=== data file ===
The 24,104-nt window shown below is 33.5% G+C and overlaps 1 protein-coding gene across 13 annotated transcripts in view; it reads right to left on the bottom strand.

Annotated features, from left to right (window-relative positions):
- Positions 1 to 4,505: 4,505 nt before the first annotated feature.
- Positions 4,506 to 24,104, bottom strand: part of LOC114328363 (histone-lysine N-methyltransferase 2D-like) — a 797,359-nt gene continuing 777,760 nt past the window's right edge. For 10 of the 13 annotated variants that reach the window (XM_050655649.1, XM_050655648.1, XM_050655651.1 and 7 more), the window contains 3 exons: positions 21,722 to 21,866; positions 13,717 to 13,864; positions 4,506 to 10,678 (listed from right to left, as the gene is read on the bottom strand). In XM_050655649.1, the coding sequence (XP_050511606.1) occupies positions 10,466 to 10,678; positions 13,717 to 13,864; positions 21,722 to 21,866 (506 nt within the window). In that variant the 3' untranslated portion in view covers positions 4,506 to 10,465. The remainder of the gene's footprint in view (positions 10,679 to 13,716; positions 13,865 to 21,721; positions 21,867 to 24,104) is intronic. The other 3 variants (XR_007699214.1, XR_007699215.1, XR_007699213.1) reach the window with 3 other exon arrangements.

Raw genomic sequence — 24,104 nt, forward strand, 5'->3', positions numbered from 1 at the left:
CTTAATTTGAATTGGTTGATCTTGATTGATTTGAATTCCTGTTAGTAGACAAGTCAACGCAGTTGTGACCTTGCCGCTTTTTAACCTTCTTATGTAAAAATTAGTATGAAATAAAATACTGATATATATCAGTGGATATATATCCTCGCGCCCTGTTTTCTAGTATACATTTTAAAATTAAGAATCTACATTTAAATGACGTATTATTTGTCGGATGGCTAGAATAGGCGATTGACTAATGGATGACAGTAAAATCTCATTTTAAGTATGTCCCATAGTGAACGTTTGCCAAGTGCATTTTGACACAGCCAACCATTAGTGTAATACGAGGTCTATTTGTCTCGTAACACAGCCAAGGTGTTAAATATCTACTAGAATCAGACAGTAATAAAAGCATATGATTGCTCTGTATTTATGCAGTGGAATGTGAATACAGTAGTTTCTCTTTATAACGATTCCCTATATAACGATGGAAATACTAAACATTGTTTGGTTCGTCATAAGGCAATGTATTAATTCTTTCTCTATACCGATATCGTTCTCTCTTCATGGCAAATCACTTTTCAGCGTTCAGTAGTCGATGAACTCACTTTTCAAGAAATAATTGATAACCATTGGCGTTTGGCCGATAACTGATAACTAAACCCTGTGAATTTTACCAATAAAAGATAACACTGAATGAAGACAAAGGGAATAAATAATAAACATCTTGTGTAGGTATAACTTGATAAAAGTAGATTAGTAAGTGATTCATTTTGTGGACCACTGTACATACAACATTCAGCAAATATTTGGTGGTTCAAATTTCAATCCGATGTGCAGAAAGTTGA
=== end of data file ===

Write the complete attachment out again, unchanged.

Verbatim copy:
The 24,104-nt window shown below is 33.5% G+C and overlaps 1 protein-coding gene across 13 annotated transcripts in view; it reads right to left on the bottom strand.

Annotated features, from left to right (window-relative positions):
- Positions 1 to 4,505: 4,505 nt before the first annotated feature.
- Positions 4,506 to 24,104, bottom strand: part of LOC114328363 (histone-lysine N-methyltransferase 2D-like) — a 797,359-nt gene continuing 777,760 nt past the window's right edge. For 10 of the 13 annotated variants that reach the window (XM_050655649.1, XM_050655648.1, XM_050655651.1 and 7 more), the window contains 3 exons: positions 21,722 to 21,866; positions 13,717 to 13,864; positions 4,506 to 10,678 (listed from right to left, as the gene is read on the bottom strand). In XM_050655649.1, the coding sequence (XP_050511606.1) occupies positions 10,466 to 10,678; positions 13,717 to 13,864; positions 21,722 to 21,866 (506 nt within the window). In that variant the 3' untranslated portion in view covers positions 4,506 to 10,465. The remainder of the gene's footprint in view (positions 10,679 to 13,716; positions 13,865 to 21,721; positions 21,867 to 24,104) is intronic. The other 3 variants (XR_007699214.1, XR_007699215.1, XR_007699213.1) reach the window with 3 other exon arrangements.

Raw genomic sequence — 24,104 nt, forward strand, 5'->3', positions numbered from 1 at the left:
CTTAATTTGAATTGGTTGATCTTGATTGATTTGAATTCCTGTTAGTAGACAAGTCAACGCAGTTGTGACCTTGCCGCTTTTTAACCTTCTTATGTAAAAATTAGTATGAAATAAAATACTGATATATATCAGTGGATATATATCCTCGCGCCCTGTTTTCTAGTATACATTTTAAAATTAAGAATCTACATTTAAATGACGTATTATTTGTCGGATGGCTAGAATAGGCGATTGACTAATGGATGACAGTAAAATCTCATTTTAAGTATGTCCCATAGTGAACGTTTGCCAAGTGCATTTTGACACAGCCAACCATTAGTGTAATACGAGGTCTATTTGTCTCGTAACACAGCCAAGGTGTTAAATATCTACTAGAATCAGACAGTAATAAAAGCATATGATTGCTCTGTATTTATGCAGTGGAATGTGAATACAGTAGTTTCTCTTTATAACGATTCCCTATATAACGATGGAAATACTAAACATTGTTTGGTTCGTCATAAGGCAATGTATTAATTCTTTCTCTATACCGATATCGTTCTCTCTTCATGGCAAATCACTTTTCAGCGTTCAGTAGTCGATGAACTCACTTTTCAAGAAATAATTGATAACCATTGGCGTTTGGCCGATAACTGATAACTAAACCCTGTGAATTTTACCAATAAAAGATAACACTGAATGAAGACAAAGGGAATAAATAATAAACATCTTGTGTAGGTATAACTTGATAAAAGTAGATTAGTAAGTGATTCATTTTGTGGACCACTGTACATACAACATTCAGCAAATATTTGGTGGTTCAAATTTCAATCCGATGTGCAGAAAGTTGA